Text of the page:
We serve in the sensitive social services arena in the early stage of important market changes and we believe success will come to those, who can build trust, serve with compassion and control costs; while driving higher quality outcomes.

We thank you for your time, this morning and look forward to your questions. So we will give you a second to get organized and we will pick up your question. Thank you.

Question-and-Answer Session

Operator

The floor is now open for questions at this time. (Operator Instructions). Our first question is from Matthew Borsch from Goldman Sachs. Your line is open.

Matthew Borsch – Goldman Sachs Group Inc

Yes, hi good morning. Could you talk about the outlook for Medicare Advantage for 2015? I realized we have to get through this year firs but, in light of the various changes that were made in finalization of the rate. I know one of your competitors has put out a point estimate for the all in rate impact and was wondering, if there was a range that you could offer on a similar basis?

Steve Hemsley

Yes, sure I think in terms of a range. First of all, we would comment that the final rate notice did mitigate some of the originally proposed cuts for 2015, but in fact when that results is that rates were once again taken down somewhere in the order of maybe slightly over 3% and that really comes on the heels of overall funding decline of over 6% in the prior year and that's against arising overall medical cost trend.

So we would bracket that around, let's say the 3.5% kind of range and honestly, if that is somewhat disappointing, we were hoping for and we are positive all in response and so we will be focused on working through and trying to mitigate that as we approach 2015, but I would bracket it in let's say 3% to 3.5% range.

Matthew Borsch – Goldman Sachs Group Inc

If I could just ask for one clarification on that? Is that inclusive of the because it's not a rate factor the impact of the increase in the industry fee, at least under the ACA provisions to-date?

Steve Hemsley

Yes, that is an all in kind of what we see funding deficiency to Medicare for 2015.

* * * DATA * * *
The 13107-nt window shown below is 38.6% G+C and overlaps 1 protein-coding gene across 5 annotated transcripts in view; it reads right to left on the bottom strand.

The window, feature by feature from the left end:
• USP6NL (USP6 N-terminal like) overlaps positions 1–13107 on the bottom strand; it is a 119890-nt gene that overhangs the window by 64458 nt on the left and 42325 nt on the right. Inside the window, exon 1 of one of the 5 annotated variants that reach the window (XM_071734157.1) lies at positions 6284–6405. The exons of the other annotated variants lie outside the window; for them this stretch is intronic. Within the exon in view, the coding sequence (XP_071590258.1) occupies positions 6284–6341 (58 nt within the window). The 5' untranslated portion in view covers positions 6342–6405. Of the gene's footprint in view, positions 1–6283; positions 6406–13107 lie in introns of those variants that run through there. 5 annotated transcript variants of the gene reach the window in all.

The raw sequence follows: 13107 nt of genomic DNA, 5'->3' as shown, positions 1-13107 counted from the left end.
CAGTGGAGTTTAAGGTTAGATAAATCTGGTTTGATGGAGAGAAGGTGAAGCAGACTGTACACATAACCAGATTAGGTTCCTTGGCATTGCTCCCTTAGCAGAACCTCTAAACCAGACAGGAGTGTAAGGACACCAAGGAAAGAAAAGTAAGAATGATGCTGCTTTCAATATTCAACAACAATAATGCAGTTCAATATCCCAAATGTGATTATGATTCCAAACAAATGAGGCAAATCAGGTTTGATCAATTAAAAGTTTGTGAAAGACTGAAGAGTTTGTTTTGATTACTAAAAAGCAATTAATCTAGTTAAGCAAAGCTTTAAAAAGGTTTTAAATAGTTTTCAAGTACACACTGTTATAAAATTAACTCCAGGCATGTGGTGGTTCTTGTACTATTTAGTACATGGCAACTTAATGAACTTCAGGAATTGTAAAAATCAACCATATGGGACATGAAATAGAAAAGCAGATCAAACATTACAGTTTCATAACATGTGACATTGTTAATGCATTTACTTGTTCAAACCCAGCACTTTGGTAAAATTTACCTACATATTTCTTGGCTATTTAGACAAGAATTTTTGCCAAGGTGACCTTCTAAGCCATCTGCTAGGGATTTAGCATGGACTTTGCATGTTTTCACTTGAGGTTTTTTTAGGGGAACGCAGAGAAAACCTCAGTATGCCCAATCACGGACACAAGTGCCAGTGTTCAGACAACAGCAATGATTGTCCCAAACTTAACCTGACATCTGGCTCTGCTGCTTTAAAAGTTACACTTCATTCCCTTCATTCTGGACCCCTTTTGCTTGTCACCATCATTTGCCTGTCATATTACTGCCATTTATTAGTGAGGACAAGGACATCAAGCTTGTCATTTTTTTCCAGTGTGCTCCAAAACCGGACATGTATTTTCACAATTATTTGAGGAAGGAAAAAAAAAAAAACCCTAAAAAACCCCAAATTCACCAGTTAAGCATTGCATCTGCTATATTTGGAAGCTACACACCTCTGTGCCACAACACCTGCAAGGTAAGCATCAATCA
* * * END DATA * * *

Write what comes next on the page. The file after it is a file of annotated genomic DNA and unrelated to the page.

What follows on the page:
Matthew Borsch – Goldman Sachs Group Inc

Okay. Thank you.

Operator

Our next question is from Justin Lake from JP Morgan. Your line is open.

Justin Lake – JP Morgan Chase & Co

Thanks, good morning. Wanted to follow-up on the comments around 14 commercial MLR specifically, if those coming toward the higher-end of the range? Can you tell us whether, you think that would likely drive ETF to the lower end of what, being your full year guidance or if you think there are other businesses that could were to offset that and what they might and then just quickly on the MLR side.

You mentioned the $100 million of hep C cost in the quarter. Can you tell us what your original expectations were for hep C in Q1 and how you're currently expecting this cost to trend for the rest of the year, thanks?

Steve Hemsley

It was a little gobbled on that second one. Your second question is a $100 million related to what?

Justin Lake – JP Morgan Chase & Co

I'm sorry, $100 million of hep C cost, I think you mentioned up on them.

Steve Hemsley

I got it, okay.

Justin Lake – JP Morgan Chase & Co

For the quarter, how your expectations were for the end of the year for that versus $100 million and how you expect the trend for the rest of the year?

Steve Hemsley

I got it. Well, maybe the way to frame the care ratio and I will let Gail to drill and Dan Schumacher address this in more specifics but, we saw pressure in the first quarter. It is the first quarter those pressures are coming from a variety of sources. We will endeavor and try to mitigate against that over the course of the year, but we think it's appropriate to alert you to the fact that care ratio will feel pressure because of these factors.

And as you point out, we have a very diverse business not only within the UnitedHealthcare platform but in the Optum platform and we have a number of ways to fight back against those pressures and we are endeavoring to do that is early in the year and so we are staying largely within the ranges and kind of giving you a color around, where we see the pressure points.

And then in terms of hepatitis C, Gail, Dan?

Dan Schumacher

Sure, good morning. Justin. On hepatitis C as Steve mentioned. We saw $100 million of cost in the first quarter little more than that and that was across all of our benefits business. So Medicare, Medicaid and Commercial and I think what we are seeing in not in consistent with what folks are seeing across the industry, which is higher pent up demand, as there was more patients that were warehoused leading up to the launch hepatitis C vaccines.